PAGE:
These legal changes will take place in the Netherlands in 2023
Here’s everything you need to know about the changes to Dutch law in 2023.
2023 will bring new Dutch tax laws
The Dutch tax system will be altered in a number of ways beginning in January as part of a set of policies unveiled by the government on Prinsjesdag in an effort to increase the purchasing power of citizens and residents.
First, the income tax rate for workers in the tax bracket for those making up to 73.071 euros per year will decrease by 0.11 percentage points in 2019 to 36.93 percent, saving them as much as 102 euros by 2023. People who work in the Netherlands will also see a boost in the labor tax credit, saving them up to about 500 euros annually. Additionally, the tax-free travel allowance will rise from 19 to 21 cents per kilometer.
However, the Dutch government has agreed to raise the wealth and corporation tax rates as well as the mining levy (a tax aimed at the revenues of energy businesses) in the Netherlands starting in January 2023. The lowest corporate tax bracket will be cut from 395.000 euros to 200.000 euros starting in 2019 while wealth tax rates will increase from 31 to 32 percent. The lowest corporate tax rate will also increase from 15 to 19 percent.
Higher excise taxes on cigarettes and other tobacco products (+1,22 euros from April 2023) and charges on carbonated beverages are additional modifications to the Dutch tax system (20,20 euros per 100 litres). Additionally, the government has agreed to raise the fee for airline tickets from 7,95 euros to 26,43 euros. Additionally, the existing gasoline excise duty reductions will last through the end of June.
The Netherlands' employment, earnings, and pension systems
Beginning on January 1, 2023, the federal minimum wage will increase. The (gross) minimum salary in euros for the upcoming year is:
Dutch benefits and allowances will also be impacted by the increased minimum wage. For instance, the state pension rate for married or cohabiting couples will increase to 968,86 euros per month. It will increase to 1.425,80 euros per month for single persons. The rate of unemployment benefits will rise by 10, 15% in the meantime.
State pension eligibility will increase to 66 years and 10 months in 2023 from 66 years and 7 months in 2022.
Housing, rental, and property tax changes
First off, the monthly rate of the national rent allowance will rise by up to 16,94 euros starting in 2023, making it possible for everyone paying a rent in the Netherlands of at least 808,06 euros to get financial assistance.
Since 2017, parents have been permitted to make a tax-free donation to their children in the amount of up to 100,000 euros to assist them in purchasing a home in the Netherlands. The maximum amount for this tax-free present, known as the jubelton, is being decreased to 27.231 euros as of January 1 and will be fully eliminated starting in January 2024 as a result of a decision by the government to change the laws.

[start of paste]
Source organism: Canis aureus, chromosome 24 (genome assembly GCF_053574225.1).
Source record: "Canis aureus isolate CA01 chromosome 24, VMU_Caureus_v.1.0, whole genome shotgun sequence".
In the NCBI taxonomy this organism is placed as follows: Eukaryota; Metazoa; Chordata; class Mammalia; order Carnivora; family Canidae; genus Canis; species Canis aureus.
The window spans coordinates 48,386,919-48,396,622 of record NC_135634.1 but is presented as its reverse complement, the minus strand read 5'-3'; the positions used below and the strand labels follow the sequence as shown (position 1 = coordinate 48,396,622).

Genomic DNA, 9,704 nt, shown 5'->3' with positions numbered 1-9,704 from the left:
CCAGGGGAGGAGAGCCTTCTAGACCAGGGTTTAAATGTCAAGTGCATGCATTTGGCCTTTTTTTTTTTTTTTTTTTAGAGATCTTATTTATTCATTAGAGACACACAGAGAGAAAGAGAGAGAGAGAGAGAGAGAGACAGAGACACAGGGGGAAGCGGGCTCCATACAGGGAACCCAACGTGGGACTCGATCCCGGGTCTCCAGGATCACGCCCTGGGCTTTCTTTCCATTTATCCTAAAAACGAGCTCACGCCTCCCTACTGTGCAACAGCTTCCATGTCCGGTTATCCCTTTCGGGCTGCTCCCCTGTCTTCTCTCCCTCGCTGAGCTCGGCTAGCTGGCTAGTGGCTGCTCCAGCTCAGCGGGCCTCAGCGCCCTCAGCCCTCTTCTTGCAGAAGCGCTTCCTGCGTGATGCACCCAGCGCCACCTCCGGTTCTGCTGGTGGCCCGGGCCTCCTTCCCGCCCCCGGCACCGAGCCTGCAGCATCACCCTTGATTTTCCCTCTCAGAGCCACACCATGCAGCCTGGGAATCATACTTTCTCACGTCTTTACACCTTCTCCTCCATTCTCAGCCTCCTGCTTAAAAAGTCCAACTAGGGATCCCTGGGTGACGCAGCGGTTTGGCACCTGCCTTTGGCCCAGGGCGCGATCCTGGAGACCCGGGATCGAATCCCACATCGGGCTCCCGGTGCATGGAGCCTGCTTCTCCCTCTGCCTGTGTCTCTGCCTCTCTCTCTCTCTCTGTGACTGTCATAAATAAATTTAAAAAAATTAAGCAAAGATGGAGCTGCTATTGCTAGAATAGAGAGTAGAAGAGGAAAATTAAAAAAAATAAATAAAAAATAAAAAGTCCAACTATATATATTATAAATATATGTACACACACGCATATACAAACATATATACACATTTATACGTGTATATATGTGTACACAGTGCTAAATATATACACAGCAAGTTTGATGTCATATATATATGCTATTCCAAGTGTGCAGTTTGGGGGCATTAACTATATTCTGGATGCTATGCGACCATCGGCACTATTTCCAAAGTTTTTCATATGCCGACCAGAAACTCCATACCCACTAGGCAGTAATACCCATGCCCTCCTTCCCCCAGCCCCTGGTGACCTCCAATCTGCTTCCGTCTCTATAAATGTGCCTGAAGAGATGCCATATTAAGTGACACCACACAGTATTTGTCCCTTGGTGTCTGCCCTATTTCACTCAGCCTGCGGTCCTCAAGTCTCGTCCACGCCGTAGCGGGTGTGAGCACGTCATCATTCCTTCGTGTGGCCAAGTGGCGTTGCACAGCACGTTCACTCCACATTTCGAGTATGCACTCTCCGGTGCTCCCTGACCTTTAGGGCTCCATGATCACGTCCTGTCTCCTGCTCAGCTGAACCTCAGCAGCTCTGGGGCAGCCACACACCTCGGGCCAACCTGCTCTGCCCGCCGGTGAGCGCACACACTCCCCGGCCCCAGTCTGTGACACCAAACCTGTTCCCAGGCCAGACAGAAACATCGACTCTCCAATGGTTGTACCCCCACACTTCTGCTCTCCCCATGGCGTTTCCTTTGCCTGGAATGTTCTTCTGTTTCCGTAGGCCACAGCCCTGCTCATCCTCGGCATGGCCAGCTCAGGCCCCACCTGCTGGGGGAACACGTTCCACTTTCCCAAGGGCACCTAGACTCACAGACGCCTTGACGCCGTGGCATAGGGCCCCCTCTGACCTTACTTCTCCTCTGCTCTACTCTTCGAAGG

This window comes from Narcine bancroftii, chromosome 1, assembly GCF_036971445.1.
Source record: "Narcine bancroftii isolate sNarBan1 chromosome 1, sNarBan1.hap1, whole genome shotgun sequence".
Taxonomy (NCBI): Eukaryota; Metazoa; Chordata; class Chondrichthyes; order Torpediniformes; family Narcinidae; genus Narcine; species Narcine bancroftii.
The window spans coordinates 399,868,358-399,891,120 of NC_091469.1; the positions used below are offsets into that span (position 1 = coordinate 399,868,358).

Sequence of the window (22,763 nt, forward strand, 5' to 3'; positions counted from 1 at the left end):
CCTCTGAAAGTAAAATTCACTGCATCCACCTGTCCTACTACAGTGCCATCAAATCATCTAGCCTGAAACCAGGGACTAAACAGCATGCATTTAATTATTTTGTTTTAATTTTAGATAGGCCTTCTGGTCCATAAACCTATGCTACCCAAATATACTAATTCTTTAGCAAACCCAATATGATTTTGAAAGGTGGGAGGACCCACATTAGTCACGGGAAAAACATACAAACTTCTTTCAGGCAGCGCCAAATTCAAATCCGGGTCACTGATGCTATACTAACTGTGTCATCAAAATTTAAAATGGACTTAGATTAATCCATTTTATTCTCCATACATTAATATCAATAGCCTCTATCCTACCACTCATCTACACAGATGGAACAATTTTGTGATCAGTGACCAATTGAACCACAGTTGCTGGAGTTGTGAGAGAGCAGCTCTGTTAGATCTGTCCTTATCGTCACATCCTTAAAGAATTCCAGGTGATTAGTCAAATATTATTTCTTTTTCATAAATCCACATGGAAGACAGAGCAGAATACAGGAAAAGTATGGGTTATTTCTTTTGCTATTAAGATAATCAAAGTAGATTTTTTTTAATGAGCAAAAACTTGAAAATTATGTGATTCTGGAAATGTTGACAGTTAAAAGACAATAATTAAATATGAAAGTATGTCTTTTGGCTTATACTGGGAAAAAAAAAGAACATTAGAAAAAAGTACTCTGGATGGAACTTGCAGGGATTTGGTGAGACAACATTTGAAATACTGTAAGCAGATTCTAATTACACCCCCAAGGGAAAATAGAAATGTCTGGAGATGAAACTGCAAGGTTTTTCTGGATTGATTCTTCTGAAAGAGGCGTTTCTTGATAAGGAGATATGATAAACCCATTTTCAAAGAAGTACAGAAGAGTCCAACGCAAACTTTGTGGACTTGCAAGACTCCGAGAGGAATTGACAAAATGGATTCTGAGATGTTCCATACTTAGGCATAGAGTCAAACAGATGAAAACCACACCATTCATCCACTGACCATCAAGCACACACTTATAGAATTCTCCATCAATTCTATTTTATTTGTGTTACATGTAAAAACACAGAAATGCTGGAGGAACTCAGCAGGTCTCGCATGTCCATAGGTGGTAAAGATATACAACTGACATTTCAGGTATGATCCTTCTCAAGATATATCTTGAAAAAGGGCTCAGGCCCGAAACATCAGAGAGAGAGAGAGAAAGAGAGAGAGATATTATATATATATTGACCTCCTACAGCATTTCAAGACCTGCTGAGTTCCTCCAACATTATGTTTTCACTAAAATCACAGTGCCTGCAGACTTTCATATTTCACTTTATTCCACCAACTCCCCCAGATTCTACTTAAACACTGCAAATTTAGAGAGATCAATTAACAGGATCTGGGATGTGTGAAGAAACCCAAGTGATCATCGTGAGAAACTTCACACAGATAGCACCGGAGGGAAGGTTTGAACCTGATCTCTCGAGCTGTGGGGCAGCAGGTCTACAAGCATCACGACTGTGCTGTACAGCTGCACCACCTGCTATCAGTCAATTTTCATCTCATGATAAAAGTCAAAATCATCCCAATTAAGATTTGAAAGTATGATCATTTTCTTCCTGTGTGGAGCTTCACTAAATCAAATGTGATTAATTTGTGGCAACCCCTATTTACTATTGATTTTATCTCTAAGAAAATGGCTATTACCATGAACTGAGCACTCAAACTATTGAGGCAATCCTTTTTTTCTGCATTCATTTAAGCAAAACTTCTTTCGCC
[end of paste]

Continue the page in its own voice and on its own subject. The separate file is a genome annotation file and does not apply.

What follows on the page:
The government announced on Prinsjesdag that the transfer tax rate would rise from 8% to 10%. However, the exemption rule for people between the ages of 18 and 35 that was implemented at the beginning of 2021 will remain in effect, as will the reduced rate of 2% for people over 35 who intend to live in their newly purchased property. Therefore, landlords, developers, and non-residential buildings will all be subject to the 10,4% rate.
From January 1, households in the Netherlands will pay a maximum of 1,45 euros per cubic metre of gas and 0,40 euros per kilowatt-hour of electricity. Low-income households will once again be eligible for a 1.300 euro energy allowance to help cover the cost of utilities. Only the first 1.200 cubic meters of gas and 2.900 kilowatt hours of electricity consumed annually will be subject to the price cap. Any additional gas or electricity used will be billed at the rates that each energy provider has established.
The government has also declared that solar panels would no longer be subject to VAT for anyone who wishes to make their home more environmentally friendly. Additionally, 15.000 so-called "fled homes"—temporary new construction or short-term rental properties—will be constructed in the Netherlands by 2023. However, the cap on the VAT for energy will be lifted on December 31, therefore the VAT rate will return to 21 percent in 2023.
Childcare and child benefits in the Netherlands
In 2023, the child benefit will also increase. As of January, the quarterly rates in euros are:
|Per child aged 0 - 5||269,76|
|Per child aged 6 - 11||327,56|
|Per child aged 12 - 17||385,47|
The childcare benefit will also grow to deal with the rising childcare expenditures.
As on January 1, young people will be permitted to stay at home for extended periods of time without it impacting their parents' benefits and allowances. This is another reform that will effect families. According to existing regulations, a child's income is taken into account after they turn 21; however, starting in January, this age will be raised to 27, thus parents will no longer have their benefits reduced if their adult children continue to live at home while working and earning their own income.